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Image by Sebastian Unrau



Grieving Earth is a space designed with the intention to metabolize, ritualize & channel despair, anger, fear, and anxiety into empowered action & creative expression in response to the complexity of these times.

When asked, "What do we need to do to save our world?" Buddhist monk and peace activist, Thích Nhất Hạnh, replied "What we most need to do is to hear within us the sounds of the Earth crying.

Creating space to feel the impact of what is painful and invite to the surface our inner responses is an important practice for disarming the heart, building resilience and experiencing ourselves as part of an interconnected world to which we belong. These responses - which include dread, rage, sorrow, and guilt - are healthy and inevitable, and are usually blocked by the armor that builds under the stress and pressures of daily life under capitalism.

Eco or Climate Grief are terms that capture the unique manifestation of grief given the times in which we live and speak to the despairing impacts of climate collapse, racial and environmental injustices, and earth devastation. This form of grief acknowledges and gives voice to the pain of disconnection that is particular to this current stage in the human story and our relationship to each other and the rest of the living biosphere.

Those who are conscious of and willing to face what's happening in the world often feel pain in their bodies and despair deep in their hearts. Without proper support, these feelings can easily overwhelm the nervous system and trigger survival responses such as numbing, dissociation, depression, hyperactivity, and can lead to maladaptive coping strategies such as substance abuse and other addictive behaviors (ie. binge watching tv, doom scrolling, shopping, over-working, anything to distract).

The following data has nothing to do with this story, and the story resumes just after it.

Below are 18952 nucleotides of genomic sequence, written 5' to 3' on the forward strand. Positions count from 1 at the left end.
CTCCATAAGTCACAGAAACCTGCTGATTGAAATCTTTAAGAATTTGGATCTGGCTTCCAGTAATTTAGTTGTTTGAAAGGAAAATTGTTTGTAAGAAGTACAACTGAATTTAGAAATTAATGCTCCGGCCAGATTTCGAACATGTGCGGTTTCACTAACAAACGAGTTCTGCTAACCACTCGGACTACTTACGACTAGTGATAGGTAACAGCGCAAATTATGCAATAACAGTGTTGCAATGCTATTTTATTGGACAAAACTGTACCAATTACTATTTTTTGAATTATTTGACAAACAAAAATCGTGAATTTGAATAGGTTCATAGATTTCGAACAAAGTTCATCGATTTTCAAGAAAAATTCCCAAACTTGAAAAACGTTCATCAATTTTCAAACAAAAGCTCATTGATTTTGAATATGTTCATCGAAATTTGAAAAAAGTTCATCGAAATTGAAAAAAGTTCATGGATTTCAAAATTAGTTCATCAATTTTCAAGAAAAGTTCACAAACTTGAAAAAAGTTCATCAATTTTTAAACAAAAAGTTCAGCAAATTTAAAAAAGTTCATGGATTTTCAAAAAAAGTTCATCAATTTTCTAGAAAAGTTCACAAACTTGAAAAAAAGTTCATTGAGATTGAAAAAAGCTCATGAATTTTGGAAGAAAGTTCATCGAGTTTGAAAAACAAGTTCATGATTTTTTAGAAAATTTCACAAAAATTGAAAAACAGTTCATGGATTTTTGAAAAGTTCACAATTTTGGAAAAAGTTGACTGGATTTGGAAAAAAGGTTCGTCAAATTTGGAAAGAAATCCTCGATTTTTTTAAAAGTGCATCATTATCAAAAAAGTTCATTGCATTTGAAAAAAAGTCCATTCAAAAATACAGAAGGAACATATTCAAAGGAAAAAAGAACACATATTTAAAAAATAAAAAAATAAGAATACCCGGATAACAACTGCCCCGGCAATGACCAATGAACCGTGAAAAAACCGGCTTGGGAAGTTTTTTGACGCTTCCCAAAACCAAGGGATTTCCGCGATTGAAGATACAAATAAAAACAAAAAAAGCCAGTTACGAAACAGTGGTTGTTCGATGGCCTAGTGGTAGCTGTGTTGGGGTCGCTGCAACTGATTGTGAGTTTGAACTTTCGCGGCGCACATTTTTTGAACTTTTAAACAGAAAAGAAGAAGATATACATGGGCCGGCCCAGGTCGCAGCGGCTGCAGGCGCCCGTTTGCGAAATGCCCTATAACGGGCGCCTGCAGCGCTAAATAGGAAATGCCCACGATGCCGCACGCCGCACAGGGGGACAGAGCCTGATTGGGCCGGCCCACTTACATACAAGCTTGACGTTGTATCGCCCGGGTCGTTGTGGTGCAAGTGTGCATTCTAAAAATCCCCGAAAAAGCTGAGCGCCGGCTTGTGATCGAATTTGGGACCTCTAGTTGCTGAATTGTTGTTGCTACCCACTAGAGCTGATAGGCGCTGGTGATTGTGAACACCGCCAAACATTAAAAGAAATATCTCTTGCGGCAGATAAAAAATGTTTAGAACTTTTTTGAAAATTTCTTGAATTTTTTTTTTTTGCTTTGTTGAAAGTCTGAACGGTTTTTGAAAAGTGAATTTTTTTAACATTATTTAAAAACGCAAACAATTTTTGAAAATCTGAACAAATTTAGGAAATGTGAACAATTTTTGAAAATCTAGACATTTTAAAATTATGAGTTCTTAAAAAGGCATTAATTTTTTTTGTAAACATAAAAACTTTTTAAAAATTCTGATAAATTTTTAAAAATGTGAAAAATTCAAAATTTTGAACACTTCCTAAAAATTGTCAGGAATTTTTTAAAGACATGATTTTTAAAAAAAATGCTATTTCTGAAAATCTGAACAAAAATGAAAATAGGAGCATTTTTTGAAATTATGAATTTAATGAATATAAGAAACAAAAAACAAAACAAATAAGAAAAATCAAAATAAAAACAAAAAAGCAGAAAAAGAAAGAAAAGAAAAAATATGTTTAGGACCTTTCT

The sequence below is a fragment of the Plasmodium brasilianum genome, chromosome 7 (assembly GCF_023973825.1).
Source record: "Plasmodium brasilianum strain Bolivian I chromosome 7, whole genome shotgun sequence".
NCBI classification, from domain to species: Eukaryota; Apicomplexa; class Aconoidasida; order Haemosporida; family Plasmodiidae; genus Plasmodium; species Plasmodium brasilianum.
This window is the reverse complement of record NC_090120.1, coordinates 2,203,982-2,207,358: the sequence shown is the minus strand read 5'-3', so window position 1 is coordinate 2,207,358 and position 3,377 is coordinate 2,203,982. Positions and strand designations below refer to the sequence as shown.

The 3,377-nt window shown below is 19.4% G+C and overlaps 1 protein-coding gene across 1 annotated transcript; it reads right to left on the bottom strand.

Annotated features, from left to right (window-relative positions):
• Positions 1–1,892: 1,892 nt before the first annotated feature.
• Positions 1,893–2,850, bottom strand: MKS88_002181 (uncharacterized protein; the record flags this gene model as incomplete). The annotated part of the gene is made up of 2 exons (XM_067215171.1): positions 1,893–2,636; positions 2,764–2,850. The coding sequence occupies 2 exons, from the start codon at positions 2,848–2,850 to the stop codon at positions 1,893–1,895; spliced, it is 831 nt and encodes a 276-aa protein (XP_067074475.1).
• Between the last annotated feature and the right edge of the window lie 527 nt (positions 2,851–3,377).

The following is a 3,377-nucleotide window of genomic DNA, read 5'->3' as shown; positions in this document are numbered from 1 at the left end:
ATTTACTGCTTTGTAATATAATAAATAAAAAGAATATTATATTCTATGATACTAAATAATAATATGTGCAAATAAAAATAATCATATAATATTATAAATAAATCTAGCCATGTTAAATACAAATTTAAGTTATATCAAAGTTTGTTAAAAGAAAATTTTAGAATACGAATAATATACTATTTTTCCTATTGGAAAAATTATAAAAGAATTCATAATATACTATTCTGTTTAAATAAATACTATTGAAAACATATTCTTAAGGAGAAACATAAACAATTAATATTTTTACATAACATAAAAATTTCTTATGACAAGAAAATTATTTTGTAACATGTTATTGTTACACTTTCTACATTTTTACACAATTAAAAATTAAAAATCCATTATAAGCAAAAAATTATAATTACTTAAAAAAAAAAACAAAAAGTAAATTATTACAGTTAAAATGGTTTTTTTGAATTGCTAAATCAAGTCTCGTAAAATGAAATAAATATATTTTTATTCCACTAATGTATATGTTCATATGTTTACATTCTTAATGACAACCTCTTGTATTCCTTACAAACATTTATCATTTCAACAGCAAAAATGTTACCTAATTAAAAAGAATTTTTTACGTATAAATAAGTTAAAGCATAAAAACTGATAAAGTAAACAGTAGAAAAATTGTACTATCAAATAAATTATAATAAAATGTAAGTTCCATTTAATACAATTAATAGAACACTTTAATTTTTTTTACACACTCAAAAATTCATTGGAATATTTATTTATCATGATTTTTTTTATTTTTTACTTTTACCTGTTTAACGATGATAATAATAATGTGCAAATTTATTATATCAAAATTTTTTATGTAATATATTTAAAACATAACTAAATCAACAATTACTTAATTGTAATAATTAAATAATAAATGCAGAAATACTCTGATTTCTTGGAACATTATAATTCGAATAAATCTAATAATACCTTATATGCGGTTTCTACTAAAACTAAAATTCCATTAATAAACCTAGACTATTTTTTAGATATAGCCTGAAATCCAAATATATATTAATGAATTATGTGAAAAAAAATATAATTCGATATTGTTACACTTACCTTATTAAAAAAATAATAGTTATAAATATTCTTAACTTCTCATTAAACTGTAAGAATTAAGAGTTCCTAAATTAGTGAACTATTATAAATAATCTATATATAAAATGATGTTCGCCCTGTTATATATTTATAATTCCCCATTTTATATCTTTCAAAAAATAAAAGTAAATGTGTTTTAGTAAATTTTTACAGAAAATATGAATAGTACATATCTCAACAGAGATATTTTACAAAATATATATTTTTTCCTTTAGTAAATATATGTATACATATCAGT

Group support in the ongoing process of grieving ecological losses and devastation is a critical component in our ability to adapt and strengthen our resiliency in times of such uncertainty and change. 

Connection is the antidote to alienation and feeling alone. Lamenting and sharing in grief ritual can support you to metabolize and channel despair, anger, fear and anxiety into empowered action and creative expression.


  • Experience an interactive, self-curated community grief space.

  • Choose how you show up and to what degree you want to engage.

  • Choose stations that meet your needs and that allow you to be with your complexity of your unique experience.

  • Stations include opportunities to: engage with media, express yourself through writing and creative expression, self-soothe, co-regulate through communal sound and song, be held in solitude and silence and share in meaningful dialogue.

As of today, 30,344 wildfires have burned 2,957,485 acres across the United States. This is the most wildfires and acres burned-to-date in the past 10 years and is well above the 10-year averages.

(National Interagency Fire Center)

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